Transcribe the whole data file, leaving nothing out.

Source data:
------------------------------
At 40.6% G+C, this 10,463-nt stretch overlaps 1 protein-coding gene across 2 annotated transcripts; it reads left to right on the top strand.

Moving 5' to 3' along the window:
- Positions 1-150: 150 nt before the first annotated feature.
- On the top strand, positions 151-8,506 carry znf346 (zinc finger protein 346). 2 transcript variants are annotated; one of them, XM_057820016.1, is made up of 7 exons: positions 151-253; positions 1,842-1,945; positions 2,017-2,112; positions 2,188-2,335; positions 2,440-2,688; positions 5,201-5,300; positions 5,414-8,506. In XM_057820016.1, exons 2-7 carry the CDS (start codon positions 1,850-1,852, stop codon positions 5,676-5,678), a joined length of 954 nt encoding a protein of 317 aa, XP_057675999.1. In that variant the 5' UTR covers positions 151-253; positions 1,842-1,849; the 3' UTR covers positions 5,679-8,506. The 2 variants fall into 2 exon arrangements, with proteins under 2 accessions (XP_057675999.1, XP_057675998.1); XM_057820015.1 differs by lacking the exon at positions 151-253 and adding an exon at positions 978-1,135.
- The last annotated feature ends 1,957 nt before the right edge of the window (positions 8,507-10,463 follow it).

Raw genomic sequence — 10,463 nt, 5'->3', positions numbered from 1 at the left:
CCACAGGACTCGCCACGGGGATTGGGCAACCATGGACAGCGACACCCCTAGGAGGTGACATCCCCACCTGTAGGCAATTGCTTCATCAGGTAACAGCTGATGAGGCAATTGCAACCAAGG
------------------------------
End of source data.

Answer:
At 40.6% G+C, this 10,463-nt stretch overlaps 1 protein-coding gene across 2 annotated transcripts; it reads left to right on the top strand.

Moving 5' to 3' along the window:
- Positions 1-150: 150 nt before the first annotated feature.
- On the top strand, positions 151-8,506 carry znf346 (zinc finger protein 346). 2 transcript variants are annotated; one of them, XM_057820016.1, is made up of 7 exons: positions 151-253; positions 1,842-1,945; positions 2,017-2,112; positions 2,188-2,335; positions 2,440-2,688; positions 5,201-5,300; positions 5,414-8,506. In XM_057820016.1, exons 2-7 carry the CDS (start codon positions 1,850-1,852, stop codon positions 5,676-5,678), a joined length of 954 nt encoding a protein of 317 aa, XP_057675999.1. In that variant the 5' UTR covers positions 151-253; positions 1,842-1,849; the 3' UTR covers positions 5,679-8,506. The 2 variants fall into 2 exon arrangements, with proteins under 2 accessions (XP_057675999.1, XP_057675998.1); XM_057820015.1 differs by lacking the exon at positions 151-253 and adding an exon at positions 978-1,135.
- The last annotated feature ends 1,957 nt before the right edge of the window (positions 8,507-10,463 follow it).

Raw genomic sequence — 10,463 nt, 5'->3', positions numbered from 1 at the left:
CCACAGGACTCGCCACGGGGATTGGGCAACCATGGACAGCGACACCCCTAGGAGGTGACATCCCCACCTGTAGGCAATTGCTTCATCAGGTAACAGCTGATGAGGCAATTGCAACCAAGG